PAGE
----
Friday PM February 6th, 2009

Nationwide job cuts higher than end of 1974; unemployment rate at 7.6 per cent is highest since September 1992…Allis-Chalmers lays off 235 workers…Houston Hispanic Forum hosting 23rd annual Career and Education Day Saturday at George R. Brown Convention Center…

The government says employers slashed payrolls by 598,000 in January, the most since the end of 1974, catapulting the unemployment rate to 7.6 per cent. The Labor Department’s report is grim proof the nation’s job climate is deteriorating. Job losses were far worse than the 525,000 economists expected. So was the rise in the unemployment rate, now at the highest since September 1992.

President Barack Obama says the latest jobless numbers demand action and it’s “inexcusable and irresponsible” for Congress to delay on his economic recovery package. In prepared remarks for a White House appearance, the president pointed to the unemployment report for January. Employers slashed payrolls by 598,000, the most since the end of 1974, catapulting the unemployment rate to 7.6 per cent. He said that’s 3.6 million Americans who wake up wondering how they are going to pay their bills, Americans who need help. Obama said he is certain members of the Senate are reading the same numbers. He said he hopes they share his urgency to act and pass his recovery package.

Allis-Chalmers Energy is cutting 235 workers, plus reducing some pay rates and employee benefits. The Houston-based oilfield services company says most of the move began last month and have been completed. The company has 3,050 employees a year ago.

Despite rising unemployment, global executives remain optimistic about a long-term increase in the demand for talent, according to the most recent Korn/Ferry Institute Executive Quiz. Korn/Ferry’s Eric Nielsen says companies in hard-hit industries will need to focus more on hiring once the worst has passed.

image of speaker, click for audio“Part of what you need to retain in this sort of environment is a belief in our system and our values and the high standard of living that which is something we almost take for granted now. So I think there still is a sense of optimism that goes beyond any short-term event. Now, with that said, if you’ve been laid off and the market you’re in is exceptionally difficult, I’m not going to pretend that, you know, there isn’t a lot of anxiety and angst in that. But I do think that companies that come through this will be healthier. Jobs within those companies will be better.””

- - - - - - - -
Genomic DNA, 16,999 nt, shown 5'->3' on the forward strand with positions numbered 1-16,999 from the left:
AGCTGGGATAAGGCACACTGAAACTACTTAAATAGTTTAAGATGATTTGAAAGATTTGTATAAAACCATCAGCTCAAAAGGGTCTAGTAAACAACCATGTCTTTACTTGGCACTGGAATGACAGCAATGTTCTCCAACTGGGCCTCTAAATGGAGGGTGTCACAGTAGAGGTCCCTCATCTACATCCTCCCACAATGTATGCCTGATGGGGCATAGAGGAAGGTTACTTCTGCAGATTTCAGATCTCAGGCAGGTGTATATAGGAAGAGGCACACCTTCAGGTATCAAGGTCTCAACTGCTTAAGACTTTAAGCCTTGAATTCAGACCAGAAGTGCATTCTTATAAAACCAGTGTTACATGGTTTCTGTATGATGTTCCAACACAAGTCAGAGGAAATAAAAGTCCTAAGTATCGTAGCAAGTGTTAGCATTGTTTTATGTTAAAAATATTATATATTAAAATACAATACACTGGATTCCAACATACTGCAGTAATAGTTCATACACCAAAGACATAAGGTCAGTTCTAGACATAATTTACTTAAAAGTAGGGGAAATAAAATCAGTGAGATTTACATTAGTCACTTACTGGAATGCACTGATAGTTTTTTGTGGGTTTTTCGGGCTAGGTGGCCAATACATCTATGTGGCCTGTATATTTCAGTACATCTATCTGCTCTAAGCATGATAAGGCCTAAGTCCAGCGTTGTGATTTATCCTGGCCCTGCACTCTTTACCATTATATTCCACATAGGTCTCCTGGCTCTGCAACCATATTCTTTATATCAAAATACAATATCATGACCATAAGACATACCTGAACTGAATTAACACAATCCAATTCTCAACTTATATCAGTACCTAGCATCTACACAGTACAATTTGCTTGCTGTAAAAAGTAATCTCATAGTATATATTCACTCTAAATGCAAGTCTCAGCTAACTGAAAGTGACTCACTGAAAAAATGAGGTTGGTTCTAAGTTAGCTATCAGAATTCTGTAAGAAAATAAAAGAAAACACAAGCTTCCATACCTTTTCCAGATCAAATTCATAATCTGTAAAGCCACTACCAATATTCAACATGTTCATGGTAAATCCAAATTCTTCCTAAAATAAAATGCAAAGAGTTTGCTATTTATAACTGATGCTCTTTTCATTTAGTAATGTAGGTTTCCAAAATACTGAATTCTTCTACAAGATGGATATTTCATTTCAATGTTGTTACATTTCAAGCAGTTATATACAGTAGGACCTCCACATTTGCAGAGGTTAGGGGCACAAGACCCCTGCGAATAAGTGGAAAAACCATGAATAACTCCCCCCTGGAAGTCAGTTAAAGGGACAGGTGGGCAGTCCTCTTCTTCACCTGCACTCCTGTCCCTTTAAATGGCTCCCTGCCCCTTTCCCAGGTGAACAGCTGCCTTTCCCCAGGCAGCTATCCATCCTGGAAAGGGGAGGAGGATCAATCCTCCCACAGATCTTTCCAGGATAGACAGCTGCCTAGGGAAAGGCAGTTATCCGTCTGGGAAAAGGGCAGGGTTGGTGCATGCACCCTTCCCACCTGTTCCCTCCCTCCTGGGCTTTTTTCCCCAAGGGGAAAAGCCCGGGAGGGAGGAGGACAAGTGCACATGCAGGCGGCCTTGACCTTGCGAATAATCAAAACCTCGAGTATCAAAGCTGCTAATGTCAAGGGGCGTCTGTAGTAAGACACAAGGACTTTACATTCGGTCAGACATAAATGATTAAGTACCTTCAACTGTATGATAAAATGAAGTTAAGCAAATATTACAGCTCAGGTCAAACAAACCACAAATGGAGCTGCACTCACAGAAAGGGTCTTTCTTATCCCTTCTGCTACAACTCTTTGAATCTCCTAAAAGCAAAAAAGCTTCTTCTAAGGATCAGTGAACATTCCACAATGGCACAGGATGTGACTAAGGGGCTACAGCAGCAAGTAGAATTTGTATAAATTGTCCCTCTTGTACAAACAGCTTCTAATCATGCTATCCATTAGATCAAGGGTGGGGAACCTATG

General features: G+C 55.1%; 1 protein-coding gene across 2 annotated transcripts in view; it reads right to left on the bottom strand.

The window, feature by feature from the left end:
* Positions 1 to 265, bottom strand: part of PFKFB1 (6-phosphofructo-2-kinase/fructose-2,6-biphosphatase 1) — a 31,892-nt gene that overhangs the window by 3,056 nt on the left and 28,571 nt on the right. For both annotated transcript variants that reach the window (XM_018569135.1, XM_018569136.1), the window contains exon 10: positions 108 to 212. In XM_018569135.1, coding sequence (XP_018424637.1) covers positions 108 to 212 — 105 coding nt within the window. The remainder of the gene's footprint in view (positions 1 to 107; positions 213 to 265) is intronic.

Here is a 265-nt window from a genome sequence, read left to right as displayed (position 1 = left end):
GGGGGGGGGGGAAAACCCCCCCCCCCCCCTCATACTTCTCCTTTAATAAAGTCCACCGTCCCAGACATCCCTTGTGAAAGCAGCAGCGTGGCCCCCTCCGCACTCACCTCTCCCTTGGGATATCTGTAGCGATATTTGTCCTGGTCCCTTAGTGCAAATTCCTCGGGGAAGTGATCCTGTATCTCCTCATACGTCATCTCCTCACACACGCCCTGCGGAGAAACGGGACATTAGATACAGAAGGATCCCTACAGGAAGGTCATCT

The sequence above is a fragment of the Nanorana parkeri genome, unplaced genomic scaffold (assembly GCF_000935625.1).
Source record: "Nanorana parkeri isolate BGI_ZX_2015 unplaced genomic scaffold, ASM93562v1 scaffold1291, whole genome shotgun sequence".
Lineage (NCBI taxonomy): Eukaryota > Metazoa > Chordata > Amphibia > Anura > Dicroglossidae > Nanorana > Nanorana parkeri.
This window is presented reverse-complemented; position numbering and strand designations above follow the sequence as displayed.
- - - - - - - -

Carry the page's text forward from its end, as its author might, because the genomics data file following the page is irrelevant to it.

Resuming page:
Some 77 per cent of respondents feel the demand for talent will increase more over the next five years than it did during the previous five years. Executives are optimistic about a 2009 labor market upswing, even in the wake of widespread layoffs.

President Barack Obama has announced a team of outside economic advisers to help boost an economy in a virtual free fall. The president signed an executive order creating the Economic Recovery Advisory Board, headed by former Federal Reserve Chairman Paul Volcker. His announcement came as employers eliminated 598,000 jobs in January, the most since the end of 1974, and the unemployment rate soared to 7.6 per cent. In a statement, the White House said the board will offer independent advice in regular briefings to the president, vice president and their economic team. The White House said the board’s initial focus will be programs to “jump-start economic growth.”

A new report shows that most low-income people who lose their jobs also are without health care insurance. A study by the advocacy group Families USA says slightly more than half the nation’s unemployed cannot afford private insurance and also are not eligible for coverage under Medicaid. The report focuses on middle-class and lower-income workers with annual incomes of about $44,100 for a family of four, or about double the poverty level in 2008. Only one in five unemployed workers within that income level had private insurance or military coverage. Families USA says only one in four unemployed workers at that level got coverage through Medicaid, the government sponsored insurance program for low-income Americans.